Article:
Needless to say, getting constantly distracted from our work by the pings of emails or social media notifications is the death of productivity and deep work. Every time we move from one task to another (ie writing a report to checking our Facebook feed), our mind has to spend energy to bring us back to focus. By some estimates, we can lose several hours or work every week by task-shifting.

I work nearly full time, have two young kids and Optimize Habits to run. I don’t want to waste time. I want to focus my energy and attention on my priorities. When I’m working, I want to be as productivity as possible so I can completely relax and be present with my family afterwards.

With all of this, let me be clear.

I hope you’re clear on the impact that your iPhone over-use has on these key areas of your life. Now, it’s time to break the habit. But, I don’t want you to just read this article and get inspired and take a one off action. I want you to break this habit for good. To do that, please pause and download my FREE guide to creating habits that run on autopilot and the accompanying workbook. Following that will give you the structure to kick this habit for good. Furthermore, as you’ll reading that guide, accountability is a key step. So, please follow me on Instagram and Facebook, where I’ll be showing up throughout the week to help you follow the steps in the guide so you can quit your iPhone addiction once and for all.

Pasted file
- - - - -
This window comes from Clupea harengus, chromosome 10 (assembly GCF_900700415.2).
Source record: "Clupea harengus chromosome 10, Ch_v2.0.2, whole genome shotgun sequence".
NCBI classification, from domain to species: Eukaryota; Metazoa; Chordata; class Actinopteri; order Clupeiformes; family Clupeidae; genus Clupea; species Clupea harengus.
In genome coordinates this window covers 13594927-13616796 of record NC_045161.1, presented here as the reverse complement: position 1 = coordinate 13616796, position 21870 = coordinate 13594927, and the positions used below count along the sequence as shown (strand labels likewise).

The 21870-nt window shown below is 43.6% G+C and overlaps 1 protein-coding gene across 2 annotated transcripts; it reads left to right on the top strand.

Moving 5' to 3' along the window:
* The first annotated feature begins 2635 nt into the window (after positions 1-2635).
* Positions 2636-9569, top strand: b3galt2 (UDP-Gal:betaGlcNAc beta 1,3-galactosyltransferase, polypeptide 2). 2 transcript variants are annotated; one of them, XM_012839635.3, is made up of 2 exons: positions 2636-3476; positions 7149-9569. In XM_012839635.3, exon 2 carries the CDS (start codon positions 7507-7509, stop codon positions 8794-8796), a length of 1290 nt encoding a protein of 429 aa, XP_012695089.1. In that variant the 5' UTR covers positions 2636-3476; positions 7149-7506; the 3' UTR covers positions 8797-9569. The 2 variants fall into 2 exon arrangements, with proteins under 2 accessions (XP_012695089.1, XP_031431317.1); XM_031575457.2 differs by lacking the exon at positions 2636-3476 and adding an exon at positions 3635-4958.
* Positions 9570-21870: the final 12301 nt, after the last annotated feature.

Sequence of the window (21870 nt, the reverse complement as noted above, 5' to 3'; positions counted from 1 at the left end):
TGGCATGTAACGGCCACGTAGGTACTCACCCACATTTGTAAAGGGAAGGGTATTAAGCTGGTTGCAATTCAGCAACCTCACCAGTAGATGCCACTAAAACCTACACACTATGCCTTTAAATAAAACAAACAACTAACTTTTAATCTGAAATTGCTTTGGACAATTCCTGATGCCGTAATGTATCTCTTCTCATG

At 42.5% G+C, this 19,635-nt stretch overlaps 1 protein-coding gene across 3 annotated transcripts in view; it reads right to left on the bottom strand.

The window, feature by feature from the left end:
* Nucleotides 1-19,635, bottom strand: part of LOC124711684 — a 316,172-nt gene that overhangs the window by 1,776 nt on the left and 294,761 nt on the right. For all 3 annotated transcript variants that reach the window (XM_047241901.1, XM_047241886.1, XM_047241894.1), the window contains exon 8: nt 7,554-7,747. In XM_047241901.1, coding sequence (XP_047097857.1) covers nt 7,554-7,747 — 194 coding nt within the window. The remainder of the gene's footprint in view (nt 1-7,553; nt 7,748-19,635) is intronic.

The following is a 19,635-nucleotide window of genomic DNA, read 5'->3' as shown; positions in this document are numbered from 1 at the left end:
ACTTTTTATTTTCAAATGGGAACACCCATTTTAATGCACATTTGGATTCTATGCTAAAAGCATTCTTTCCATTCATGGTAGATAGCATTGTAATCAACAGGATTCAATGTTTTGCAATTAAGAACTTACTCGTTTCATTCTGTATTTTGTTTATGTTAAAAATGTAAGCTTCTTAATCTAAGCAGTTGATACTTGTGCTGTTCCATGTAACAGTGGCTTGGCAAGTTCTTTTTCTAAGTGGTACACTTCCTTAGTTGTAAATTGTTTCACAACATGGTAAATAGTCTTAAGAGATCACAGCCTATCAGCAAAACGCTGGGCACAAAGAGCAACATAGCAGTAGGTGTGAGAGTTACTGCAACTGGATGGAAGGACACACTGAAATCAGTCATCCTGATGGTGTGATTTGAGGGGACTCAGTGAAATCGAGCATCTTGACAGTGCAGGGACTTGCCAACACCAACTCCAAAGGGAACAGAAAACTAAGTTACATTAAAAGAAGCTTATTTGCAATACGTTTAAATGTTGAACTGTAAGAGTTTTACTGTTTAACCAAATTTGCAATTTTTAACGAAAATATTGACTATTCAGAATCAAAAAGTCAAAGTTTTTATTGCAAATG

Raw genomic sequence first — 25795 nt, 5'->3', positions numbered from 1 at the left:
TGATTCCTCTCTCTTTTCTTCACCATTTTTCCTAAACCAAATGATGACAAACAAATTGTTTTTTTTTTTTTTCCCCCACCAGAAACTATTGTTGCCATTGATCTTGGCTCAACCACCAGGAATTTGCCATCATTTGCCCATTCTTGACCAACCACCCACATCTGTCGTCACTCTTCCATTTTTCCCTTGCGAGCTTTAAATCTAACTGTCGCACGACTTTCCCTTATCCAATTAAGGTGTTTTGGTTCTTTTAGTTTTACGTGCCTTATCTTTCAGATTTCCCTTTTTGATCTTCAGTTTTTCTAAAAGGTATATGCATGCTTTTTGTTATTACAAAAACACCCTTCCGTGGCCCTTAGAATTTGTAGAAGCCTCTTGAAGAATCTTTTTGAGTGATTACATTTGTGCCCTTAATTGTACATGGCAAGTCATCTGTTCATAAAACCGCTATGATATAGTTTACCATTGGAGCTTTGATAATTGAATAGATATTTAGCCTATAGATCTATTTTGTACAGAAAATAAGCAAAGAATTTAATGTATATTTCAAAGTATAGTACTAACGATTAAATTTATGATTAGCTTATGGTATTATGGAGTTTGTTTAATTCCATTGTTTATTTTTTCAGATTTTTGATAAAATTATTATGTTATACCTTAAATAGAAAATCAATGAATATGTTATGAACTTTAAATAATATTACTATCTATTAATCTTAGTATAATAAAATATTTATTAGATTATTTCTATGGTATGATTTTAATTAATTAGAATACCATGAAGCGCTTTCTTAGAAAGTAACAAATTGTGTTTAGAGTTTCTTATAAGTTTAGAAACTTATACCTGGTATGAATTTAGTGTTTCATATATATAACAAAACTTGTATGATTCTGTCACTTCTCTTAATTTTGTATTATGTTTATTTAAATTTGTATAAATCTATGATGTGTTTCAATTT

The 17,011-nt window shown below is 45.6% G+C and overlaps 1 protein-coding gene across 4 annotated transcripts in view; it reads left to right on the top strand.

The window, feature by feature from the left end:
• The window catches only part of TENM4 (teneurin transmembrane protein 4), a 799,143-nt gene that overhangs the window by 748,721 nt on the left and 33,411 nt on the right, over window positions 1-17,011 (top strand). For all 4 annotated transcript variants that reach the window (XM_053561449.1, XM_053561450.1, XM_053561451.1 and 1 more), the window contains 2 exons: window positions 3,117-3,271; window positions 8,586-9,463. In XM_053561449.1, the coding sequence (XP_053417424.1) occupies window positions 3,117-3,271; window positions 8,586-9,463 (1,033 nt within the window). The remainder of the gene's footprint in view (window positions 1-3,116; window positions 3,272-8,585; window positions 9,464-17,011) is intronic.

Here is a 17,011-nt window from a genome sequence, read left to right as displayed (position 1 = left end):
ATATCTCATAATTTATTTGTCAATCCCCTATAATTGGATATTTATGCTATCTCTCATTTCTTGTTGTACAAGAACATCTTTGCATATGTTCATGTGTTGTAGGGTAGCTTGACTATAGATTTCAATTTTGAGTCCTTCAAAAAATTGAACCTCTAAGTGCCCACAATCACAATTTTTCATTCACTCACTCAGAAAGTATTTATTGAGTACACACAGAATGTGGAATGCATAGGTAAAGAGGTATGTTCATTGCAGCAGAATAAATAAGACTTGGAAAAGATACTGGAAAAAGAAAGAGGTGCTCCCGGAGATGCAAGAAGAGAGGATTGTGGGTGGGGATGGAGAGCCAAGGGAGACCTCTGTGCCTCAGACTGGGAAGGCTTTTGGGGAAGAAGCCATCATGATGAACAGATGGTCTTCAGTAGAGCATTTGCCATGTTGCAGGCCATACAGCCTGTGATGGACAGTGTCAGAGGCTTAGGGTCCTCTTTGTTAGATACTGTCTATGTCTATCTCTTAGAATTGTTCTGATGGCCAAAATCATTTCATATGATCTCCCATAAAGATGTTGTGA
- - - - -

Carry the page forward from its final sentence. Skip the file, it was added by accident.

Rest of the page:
Get your free workbook for this week’s challenge that will take you through my Optimize Habits formula so you can create this habit and make it run on autopilot!

BTW, I do get that it’s ironic me telling you to follow me on social media when we’re talking about breaking our iPhone addictionJ But, in the steps below and in the workbook we’re going to be working on how to create strict boundaries around those platforms so you can still get their benefit without the impact.

It’s time to break the habit!

Bring awareness to just how much you use your iPhone

The first step in any change is to bring awareness to the behavior you’re trying to change. We want to break the habit of mindlessly scrolling throughout the day and automatically grabbing our phone all the time like we’re lost without it. The fact is, we’re currently doing that on autopilot. We need to bring awareness to the behavior.

To do that, I want you to go into your settings and then select Screen Time. Select ‘see all activity’ and then scroll the screen back to last week’s activity. That will tell you up the top the average amount of time you were on your phone each day and below the graph it will show you the total screen time for the week. Write down those two numbers. Or better yet, take a screen shot of it (or get your partner to take a photo of it).

Then, scroll down to the ‘most used’ section and note down what you spend most of your time on your phone doing. For me, last week it was Instagram, Safari, Messages, Camera, YouTube and DownDog, in that order. You can also note down how long you spent on each. We’ll come back to this soon.

Finally, I want you to look at the section on ‘pickups’. This is the number you picked up your phone in the week and also the most pickups in a day. This is pretty scary when you reflect on my points above at how this wrecks out attention and presence! But, don’t worry, scary is good.